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How AI Can Help Companies Build Winning Workforces

on Sep 30, 2020 10:02:00 AM By | Christine Rochelle | 0 Comments | Diversity automation Recruitment AI
People have been talking for years about artificial intelligence in the business world. Many of those discussions focus on the "robots versus humans" aspect of AI, but there's a "robots and humans" perspective to consider, too. People forget that they already live with and use AI every day. In the consumer market, for example, Amazon and Netflix both employ AI to sort through thousands of options and narrow them down to a few "recommended for you" suggestions for each user. In the broader business world, AI has many potential applications in all areas of a company's operations. In talent acquisition in particular, it can enable organizations to do more with less (through advanced automation) and give them access to deeper insights for better decision making.   Targeted Recruitment  By predicting potential challenges and analyzing data (which can include, for example, answers to questions such as "How long did it take to fill this role previously?" and "Which job boards are most effective?"), AI can suggest ways to align a company's job descriptions more closely to similar roles in the industry and optimize the process for filling an open position.   Personalized Candidate Experiences  Although the job market changes daily, the candidate experience remains a priority, and a company's consumer brand and its employer brand have never been as intertwined as they are today. In an application process that uses AI-generated automated communications that remain personal and human, job seekers feel valued with easy applications, virtual hiring experiences, and tailored recommendations for best-fit jobs. Recruiters for RPM Pizza (the largest Domino's franchisee in the USA) use AI to communicate with job seekers via texts and live chat. The company's AI-powered chatbot, nicknamed "Dottie," answers job-seeker questions, initiates the screening process, and offers candidates an application tracker to boost engagement and free up the hiring team's time.1   Increased Internal Mobility By using AI to support teams in assessing internal talent for open roles, a company can give its current workforce and external potential candidates the same consideration when filling those positions. Such opportunities for internal mobility can help workers feel more invested in the organization. The American Heart Association offers professional development to its internal talent through its Talent Exchange Portal. There, employees can apply to participate in projects outside their current roles in order to hone their skills and build relationships. A dedicated, internal careers site such as this can even intelligently match workers with adjacent roles within an organization.2   More Efficient Analysis Talent acquisition teams often find themselves sorting through thousands of resumes and can struggle to find the time to narrow them down to the perfect candidate pool. These teams are starting to take a page from Netflix's playbook: instead of using one AI engine to enhance search results, Netflix uses multiple algorithms to beef up its offerings. AI using this strategy - called ensemble learning - selects the best options from a set compiled by many algorithms. In hiring, this method can "unearth the best candidates for a job - or jobs for a candidate - then serves those recommendations up in a single view" to provide recruiters with a more focused field to review3   Greater Diversity Because bias is human nature, it's very difficult for hiring managers and teams to avoid exhibiting some degree of bias as they attract and engage talent. Cognitive bias (which derives from using shortcuts and "rules of thumb" to make sense of the world) can distort people's perceptions and cause them to draw on stereotypes. In the workplace, it can lead result to problematic decision making in the hiring process. The old saying "We've always done it this way" is one common obstacle to change. Fortunately, more and more companies are recognizing the importance of addressing bias in recruitment and hiring so they can make stronger hires and achieve greater diversity. AI helps reduce bias by removing (or reducing) the dominance of human assessment - which is fraught with bias - from the initial review of candidates or jobs.   A Better Tomorrow Through the adoption of AI, recruiters can improve the quality of their processes and increase the diversity of their organizations. AI will certainly be a core building block of the business world of the future, but it won't be the foundation. That role is reserved for humans, who will be needed to direct and control the technology.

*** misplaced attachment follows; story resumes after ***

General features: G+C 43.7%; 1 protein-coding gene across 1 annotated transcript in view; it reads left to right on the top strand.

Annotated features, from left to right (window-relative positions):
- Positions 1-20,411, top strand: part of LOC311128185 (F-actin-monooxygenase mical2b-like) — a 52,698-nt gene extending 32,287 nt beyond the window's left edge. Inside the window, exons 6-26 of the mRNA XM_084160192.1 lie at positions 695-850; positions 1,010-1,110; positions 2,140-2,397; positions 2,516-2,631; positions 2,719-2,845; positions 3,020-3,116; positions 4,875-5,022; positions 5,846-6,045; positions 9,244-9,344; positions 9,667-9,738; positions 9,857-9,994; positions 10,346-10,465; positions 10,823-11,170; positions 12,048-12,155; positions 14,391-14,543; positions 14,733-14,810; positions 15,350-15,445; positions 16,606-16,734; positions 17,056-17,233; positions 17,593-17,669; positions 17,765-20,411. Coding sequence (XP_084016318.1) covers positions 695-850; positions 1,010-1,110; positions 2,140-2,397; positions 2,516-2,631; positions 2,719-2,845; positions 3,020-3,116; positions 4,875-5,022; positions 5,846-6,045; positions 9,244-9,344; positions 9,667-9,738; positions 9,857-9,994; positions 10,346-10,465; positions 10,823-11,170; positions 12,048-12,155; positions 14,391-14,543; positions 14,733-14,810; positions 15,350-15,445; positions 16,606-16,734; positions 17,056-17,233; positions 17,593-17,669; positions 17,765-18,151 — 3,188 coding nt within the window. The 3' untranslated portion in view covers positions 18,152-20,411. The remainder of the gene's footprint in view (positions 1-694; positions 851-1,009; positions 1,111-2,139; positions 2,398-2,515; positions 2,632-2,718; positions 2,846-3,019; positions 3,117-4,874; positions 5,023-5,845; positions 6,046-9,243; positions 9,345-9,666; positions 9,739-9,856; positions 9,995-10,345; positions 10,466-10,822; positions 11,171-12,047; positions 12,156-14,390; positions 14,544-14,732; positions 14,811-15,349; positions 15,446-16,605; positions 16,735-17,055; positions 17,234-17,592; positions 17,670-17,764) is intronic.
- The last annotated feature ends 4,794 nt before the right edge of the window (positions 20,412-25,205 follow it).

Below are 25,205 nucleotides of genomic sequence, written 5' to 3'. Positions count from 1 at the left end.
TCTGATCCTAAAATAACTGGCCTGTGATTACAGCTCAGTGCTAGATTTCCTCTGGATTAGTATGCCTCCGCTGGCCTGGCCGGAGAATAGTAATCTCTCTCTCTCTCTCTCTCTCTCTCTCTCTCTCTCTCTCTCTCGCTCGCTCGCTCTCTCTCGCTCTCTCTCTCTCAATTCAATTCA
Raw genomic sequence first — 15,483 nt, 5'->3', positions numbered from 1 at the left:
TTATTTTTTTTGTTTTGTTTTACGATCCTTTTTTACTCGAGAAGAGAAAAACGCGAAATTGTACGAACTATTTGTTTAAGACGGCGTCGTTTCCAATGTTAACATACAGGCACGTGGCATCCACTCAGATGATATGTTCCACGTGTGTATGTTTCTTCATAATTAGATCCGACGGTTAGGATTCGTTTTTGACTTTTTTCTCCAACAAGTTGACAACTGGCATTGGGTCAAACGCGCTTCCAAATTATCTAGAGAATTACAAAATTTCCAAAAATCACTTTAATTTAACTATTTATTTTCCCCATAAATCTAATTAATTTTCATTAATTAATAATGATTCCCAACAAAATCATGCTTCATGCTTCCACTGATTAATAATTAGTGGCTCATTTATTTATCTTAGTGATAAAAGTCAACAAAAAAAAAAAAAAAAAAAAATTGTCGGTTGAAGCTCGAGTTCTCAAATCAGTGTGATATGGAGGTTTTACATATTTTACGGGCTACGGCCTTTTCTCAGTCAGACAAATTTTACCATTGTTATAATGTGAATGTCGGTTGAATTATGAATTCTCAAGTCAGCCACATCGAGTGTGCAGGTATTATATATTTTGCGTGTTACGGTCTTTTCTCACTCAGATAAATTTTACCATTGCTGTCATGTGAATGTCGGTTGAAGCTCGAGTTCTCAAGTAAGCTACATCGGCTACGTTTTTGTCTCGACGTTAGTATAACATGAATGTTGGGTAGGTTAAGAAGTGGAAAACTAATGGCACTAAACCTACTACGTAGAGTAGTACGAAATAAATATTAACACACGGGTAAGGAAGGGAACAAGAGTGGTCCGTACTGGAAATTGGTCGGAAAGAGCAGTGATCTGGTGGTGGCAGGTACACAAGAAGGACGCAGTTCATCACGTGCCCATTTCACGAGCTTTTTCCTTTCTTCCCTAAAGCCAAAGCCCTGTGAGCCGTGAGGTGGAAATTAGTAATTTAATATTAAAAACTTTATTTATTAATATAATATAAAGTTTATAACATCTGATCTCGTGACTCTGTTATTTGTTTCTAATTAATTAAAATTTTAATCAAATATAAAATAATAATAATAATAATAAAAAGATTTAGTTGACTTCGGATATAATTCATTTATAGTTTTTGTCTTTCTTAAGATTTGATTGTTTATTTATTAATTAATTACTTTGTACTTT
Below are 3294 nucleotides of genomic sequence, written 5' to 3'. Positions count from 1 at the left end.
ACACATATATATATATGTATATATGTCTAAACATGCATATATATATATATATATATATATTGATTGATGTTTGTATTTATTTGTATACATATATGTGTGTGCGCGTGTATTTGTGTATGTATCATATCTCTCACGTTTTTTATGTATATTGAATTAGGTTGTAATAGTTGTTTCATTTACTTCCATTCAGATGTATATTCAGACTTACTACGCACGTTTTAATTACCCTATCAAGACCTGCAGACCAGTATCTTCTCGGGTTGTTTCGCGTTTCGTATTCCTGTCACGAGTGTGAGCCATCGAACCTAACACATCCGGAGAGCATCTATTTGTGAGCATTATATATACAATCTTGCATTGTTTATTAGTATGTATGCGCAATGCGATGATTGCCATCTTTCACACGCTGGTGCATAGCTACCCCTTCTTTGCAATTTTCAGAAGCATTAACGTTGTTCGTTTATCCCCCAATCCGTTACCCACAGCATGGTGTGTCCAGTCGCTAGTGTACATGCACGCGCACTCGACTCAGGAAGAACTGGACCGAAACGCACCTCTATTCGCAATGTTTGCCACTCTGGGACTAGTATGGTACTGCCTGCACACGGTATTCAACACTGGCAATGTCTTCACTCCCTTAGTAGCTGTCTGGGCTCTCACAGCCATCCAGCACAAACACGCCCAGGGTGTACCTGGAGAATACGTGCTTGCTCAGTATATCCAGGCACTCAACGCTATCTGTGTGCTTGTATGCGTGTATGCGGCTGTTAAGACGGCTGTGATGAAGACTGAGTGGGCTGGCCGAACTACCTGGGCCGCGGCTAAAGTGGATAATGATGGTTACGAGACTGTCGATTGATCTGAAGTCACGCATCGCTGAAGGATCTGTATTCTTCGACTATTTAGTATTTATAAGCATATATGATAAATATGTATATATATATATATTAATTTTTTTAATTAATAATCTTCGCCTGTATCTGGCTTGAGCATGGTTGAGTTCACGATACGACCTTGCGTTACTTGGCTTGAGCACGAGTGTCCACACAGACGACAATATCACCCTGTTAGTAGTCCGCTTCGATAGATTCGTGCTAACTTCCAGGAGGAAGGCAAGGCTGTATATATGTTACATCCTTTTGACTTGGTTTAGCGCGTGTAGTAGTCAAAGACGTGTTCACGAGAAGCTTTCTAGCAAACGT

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What Companies Get Wrong About Reskilling

on Jun 3, 2020 10:15:00 AM By | The ReWork Editors | 0 Comments | Workforce automation AI Future Reskilling